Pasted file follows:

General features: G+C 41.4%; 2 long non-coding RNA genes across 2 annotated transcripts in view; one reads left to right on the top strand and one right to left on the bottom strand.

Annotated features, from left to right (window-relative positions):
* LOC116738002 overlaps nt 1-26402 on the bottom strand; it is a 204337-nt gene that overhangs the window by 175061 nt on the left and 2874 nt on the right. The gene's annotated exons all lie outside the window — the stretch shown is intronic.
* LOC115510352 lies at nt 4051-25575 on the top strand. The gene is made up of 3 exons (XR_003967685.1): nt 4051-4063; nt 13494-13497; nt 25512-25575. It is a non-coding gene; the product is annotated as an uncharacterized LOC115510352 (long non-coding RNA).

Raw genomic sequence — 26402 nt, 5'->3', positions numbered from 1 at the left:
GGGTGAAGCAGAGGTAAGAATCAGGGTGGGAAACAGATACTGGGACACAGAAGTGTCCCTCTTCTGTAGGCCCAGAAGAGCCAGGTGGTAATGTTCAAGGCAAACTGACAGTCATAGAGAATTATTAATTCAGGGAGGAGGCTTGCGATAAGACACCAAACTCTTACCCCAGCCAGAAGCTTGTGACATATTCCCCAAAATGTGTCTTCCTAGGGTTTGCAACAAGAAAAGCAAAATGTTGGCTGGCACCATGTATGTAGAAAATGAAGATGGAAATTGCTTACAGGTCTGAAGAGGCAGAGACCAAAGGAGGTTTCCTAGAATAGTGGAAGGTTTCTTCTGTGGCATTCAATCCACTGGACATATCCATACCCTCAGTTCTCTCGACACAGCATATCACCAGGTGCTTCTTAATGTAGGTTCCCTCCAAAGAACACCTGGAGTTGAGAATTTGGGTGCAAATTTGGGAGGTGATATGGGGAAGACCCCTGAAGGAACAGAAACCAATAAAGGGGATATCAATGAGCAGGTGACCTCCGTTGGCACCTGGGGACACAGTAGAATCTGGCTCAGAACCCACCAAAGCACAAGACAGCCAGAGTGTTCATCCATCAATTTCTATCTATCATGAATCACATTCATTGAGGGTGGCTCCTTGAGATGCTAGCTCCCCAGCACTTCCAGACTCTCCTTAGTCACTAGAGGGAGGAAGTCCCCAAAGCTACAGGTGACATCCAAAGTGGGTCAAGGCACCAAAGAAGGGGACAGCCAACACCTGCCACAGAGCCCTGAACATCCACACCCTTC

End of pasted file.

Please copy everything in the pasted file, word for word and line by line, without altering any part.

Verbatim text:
General features: G+C 41.4%; 2 long non-coding RNA genes across 2 annotated transcripts in view; one reads left to right on the top strand and one right to left on the bottom strand.

Annotated features, from left to right (window-relative positions):
* LOC116738002 overlaps nt 1-26402 on the bottom strand; it is a 204337-nt gene that overhangs the window by 175061 nt on the left and 2874 nt on the right. The gene's annotated exons all lie outside the window — the stretch shown is intronic.
* LOC115510352 lies at nt 4051-25575 on the top strand. The gene is made up of 3 exons (XR_003967685.1): nt 4051-4063; nt 13494-13497; nt 25512-25575. It is a non-coding gene; the product is annotated as an uncharacterized LOC115510352 (long non-coding RNA).

Raw genomic sequence — 26402 nt, 5'->3', positions numbered from 1 at the left:
GGGTGAAGCAGAGGTAAGAATCAGGGTGGGAAACAGATACTGGGACACAGAAGTGTCCCTCTTCTGTAGGCCCAGAAGAGCCAGGTGGTAATGTTCAAGGCAAACTGACAGTCATAGAGAATTATTAATTCAGGGAGGAGGCTTGCGATAAGACACCAAACTCTTACCCCAGCCAGAAGCTTGTGACATATTCCCCAAAATGTGTCTTCCTAGGGTTTGCAACAAGAAAAGCAAAATGTTGGCTGGCACCATGTATGTAGAAAATGAAGATGGAAATTGCTTACAGGTCTGAAGAGGCAGAGACCAAAGGAGGTTTCCTAGAATAGTGGAAGGTTTCTTCTGTGGCATTCAATCCACTGGACATATCCATACCCTCAGTTCTCTCGACACAGCATATCACCAGGTGCTTCTTAATGTAGGTTCCCTCCAAAGAACACCTGGAGTTGAGAATTTGGGTGCAAATTTGGGAGGTGATATGGGGAAGACCCCTGAAGGAACAGAAACCAATAAAGGGGATATCAATGAGCAGGTGACCTCCGTTGGCACCTGGGGACACAGTAGAATCTGGCTCAGAACCCACCAAAGCACAAGACAGCCAGAGTGTTCATCCATCAATTTCTATCTATCATGAATCACATTCATTGAGGGTGGCTCCTTGAGATGCTAGCTCCCCAGCACTTCCAGACTCTCCTTAGTCACTAGAGGGAGGAAGTCCCCAAAGCTACAGGTGACATCCAAAGTGGGTCAAGGCACCAAAGAAGGGGACAGCCAACACCTGCCACAGAGCCCTGAACATCCACACCCTTC